McCoy resigning from Utah Senate
Democratic state Sen. Scott McCoy will be resigning from office effective the end of this week, he said Tuesday, to focus more time on practicing law.
"If I want to be a partner in my law firm, I need to be a full-time lawyer and not a part-time lawyer and part-time legislator," he said.
McCoy, the state's first openly gay state senator, said he had already decided that he wasn't going to seek re-election when his term is up next year. In addition, he has a two-month-long trial scheduled to start in February, which may be out-of-state, and he thought it would not be fair to leave his constituents without representation.
"It was not an easy choice to make," he said. "I am sad about it because I do love doing it and the service is very rewarding. At the same time, I have to do what's right for my legal career and [partner] Mark and I right now."
McCoy is an attorney with the firm of Howrey, LLP, an international firm with 725 attorneys in 10 offices around the United States and in seven foreign countries.
Delegates will decide on a replacement, but some of those said to be interested in the position include Rep. Rebecca Chavez-Houck, Salt Lake City Mayor Ralph Becker's adviser Ben McAdams , Salt Lake County Democratic Party Chairman Weston Clark, and possibly House Minority Leader David Litvack. The party hopes to select McCoy's replacement before Christmas.
McAdams said he has been representing the city's interests at the Legislature and thinks the experience lends itself to service in that body. "It's something that I'm looking at," he said.
Sen. Curt Bramble, R-Provo, who was majority leader during much of McCoy's tenure and clashed with the outspoken Democrat on occasion, said McCoy's departure is "unfortunate."
"I think it will be a loss," he said. "Scott's a very capable legislator. Philosophically, Scott and I came at issues from entirely different points of view, but I found in working with him, he was a man of his word. He demonstrated integrity, courage. ... Even through some of the challenges we've had in the last couple of years, Scott always maintained a very dignified and professional decorum."
McCoy was appointed to the 2nd Senate District seat in 2005 to replace Sen. Paula Julander, who had resigned her post representing predominantly liberal central Salt Lake City neighborhoods.
He unsuccessfully sponsored several pieces of legislation aimed at preventing housing and employment discrimination based on sexual orientation and extending wrongful death benefits to designated partners. He sought to reform the Legislature's ethics process and make revisions to Utah's liquor laws. But he also utilized his legal background to argue against legislation that he opposed.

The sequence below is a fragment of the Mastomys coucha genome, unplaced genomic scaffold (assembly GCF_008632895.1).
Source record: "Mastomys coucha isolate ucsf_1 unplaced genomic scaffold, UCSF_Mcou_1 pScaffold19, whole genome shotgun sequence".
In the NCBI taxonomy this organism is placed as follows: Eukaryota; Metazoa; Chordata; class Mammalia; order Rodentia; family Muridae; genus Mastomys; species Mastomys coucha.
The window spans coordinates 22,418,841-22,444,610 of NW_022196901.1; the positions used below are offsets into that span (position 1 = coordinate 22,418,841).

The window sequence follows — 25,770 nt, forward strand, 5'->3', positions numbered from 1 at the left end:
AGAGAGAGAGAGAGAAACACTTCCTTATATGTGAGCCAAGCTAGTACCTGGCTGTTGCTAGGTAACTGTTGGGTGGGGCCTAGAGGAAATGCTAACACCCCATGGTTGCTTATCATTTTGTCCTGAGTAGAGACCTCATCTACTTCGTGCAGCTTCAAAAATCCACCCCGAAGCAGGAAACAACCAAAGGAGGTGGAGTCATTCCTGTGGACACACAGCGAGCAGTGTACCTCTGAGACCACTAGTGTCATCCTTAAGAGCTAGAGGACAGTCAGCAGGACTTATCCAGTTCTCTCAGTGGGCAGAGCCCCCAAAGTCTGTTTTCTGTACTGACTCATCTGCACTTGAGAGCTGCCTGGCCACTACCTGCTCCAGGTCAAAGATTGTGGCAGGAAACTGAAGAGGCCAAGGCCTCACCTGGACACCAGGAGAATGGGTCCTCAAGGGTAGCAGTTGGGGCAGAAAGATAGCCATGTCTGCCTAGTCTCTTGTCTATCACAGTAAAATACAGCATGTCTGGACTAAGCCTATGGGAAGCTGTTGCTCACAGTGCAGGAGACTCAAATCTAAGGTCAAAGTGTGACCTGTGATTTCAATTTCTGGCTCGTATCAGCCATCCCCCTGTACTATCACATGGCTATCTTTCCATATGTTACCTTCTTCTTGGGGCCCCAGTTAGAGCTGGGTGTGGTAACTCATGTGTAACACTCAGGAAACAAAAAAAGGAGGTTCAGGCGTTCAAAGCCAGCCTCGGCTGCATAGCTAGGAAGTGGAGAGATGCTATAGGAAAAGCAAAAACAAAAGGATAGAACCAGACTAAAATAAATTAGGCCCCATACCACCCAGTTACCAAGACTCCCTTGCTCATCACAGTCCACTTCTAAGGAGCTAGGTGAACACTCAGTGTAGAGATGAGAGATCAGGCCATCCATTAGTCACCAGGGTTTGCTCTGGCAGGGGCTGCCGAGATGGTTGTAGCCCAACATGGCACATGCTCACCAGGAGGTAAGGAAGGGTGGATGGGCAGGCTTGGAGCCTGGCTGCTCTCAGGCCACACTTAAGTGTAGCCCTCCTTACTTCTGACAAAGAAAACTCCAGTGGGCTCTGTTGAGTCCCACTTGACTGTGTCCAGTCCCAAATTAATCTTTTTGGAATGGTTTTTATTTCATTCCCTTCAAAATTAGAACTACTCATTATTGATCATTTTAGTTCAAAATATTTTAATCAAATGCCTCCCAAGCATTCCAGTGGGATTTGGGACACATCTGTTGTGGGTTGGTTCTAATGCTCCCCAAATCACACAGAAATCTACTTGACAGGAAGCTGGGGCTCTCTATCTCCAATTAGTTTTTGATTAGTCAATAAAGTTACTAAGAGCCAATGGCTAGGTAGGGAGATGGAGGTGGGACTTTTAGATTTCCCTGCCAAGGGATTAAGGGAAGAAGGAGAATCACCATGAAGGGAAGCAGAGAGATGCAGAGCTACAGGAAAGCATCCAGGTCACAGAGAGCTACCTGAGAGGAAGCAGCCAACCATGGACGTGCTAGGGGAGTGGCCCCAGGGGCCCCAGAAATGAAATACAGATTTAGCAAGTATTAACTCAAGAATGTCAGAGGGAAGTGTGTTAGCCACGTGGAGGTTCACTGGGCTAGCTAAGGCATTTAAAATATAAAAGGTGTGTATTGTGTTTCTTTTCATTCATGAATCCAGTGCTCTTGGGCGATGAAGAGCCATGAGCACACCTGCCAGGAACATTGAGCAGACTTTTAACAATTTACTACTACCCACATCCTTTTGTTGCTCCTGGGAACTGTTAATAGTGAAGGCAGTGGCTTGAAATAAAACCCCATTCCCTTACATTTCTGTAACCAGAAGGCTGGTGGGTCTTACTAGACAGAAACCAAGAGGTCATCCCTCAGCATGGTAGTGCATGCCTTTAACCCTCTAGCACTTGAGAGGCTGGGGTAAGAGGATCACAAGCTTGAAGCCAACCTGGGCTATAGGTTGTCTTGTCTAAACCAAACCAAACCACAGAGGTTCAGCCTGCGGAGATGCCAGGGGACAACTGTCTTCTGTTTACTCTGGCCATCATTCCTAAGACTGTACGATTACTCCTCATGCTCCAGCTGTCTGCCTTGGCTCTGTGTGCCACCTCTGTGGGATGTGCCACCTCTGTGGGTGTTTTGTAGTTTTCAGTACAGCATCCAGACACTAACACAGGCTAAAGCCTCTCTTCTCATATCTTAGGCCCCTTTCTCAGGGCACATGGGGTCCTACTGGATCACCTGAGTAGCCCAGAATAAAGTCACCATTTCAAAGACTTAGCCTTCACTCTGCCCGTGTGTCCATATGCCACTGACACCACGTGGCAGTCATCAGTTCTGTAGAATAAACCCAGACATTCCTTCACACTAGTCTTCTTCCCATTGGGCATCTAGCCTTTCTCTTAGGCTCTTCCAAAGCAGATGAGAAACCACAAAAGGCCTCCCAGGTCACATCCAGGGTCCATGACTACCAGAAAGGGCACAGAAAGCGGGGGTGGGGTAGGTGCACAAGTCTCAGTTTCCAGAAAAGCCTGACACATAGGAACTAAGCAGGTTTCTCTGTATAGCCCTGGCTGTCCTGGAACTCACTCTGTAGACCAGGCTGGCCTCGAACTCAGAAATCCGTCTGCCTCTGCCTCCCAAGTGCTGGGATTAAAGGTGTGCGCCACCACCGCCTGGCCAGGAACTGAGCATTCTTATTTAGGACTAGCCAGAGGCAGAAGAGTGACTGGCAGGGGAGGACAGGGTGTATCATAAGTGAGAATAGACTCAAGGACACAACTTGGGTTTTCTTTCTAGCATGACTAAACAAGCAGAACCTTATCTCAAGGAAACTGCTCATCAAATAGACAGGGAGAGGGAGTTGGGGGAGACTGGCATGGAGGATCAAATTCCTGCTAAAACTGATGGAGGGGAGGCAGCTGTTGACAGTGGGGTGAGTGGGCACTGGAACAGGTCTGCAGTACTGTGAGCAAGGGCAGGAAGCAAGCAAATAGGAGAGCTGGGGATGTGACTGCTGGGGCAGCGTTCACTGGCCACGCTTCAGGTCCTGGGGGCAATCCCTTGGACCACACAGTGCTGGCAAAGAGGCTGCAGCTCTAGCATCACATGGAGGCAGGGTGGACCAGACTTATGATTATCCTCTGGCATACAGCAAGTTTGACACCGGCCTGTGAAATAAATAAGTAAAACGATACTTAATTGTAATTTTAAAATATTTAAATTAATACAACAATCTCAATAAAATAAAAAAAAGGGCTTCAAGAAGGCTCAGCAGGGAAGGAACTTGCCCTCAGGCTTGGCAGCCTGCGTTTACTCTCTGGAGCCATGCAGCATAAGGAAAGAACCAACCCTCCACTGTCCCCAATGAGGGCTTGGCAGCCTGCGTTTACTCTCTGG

"We feel Senator McCoy was not just an advocate for the [lesbian, gay, bisexual and transgender] community, but for Utahns as a whole," said Brandie Balken, executive director of Equality Utah. She said his service helped to break down stereotypes and the group is confident that whoever replaces him will also represent the LGBT community.
McCoy, who created a stir when he joked recently that he might run against U.S. Rep. Jim Matheson for the Democratic nomination to Utah's 2nd Congressional District, said his resignation is not an end to his political career and he might run for office in the future if the opportunity arises.
He also has been seeking a nomination to the federal bench and said he would still be interested in a judgeship.
"I am still interested in [a judgeship]," he said. "If anything, this will kind of put me back fully into the legal setting and that would help instead of hurt in terms of that."
Democrat, District 2 (Salt Lake City)
Elected by district delegates and took office Feb. 7, 2005
Won general election 2006.
Executive Offices and Criminal Justice Appropriations
Senate Rules; Judiciary, Law Enforcement and Criminal Justice; Government Operations, Political Subdivisions
Profession: attorney, Howrey, LLP.
Partner: Mark Barr
Affiliations: Equality Utah, advisory board member
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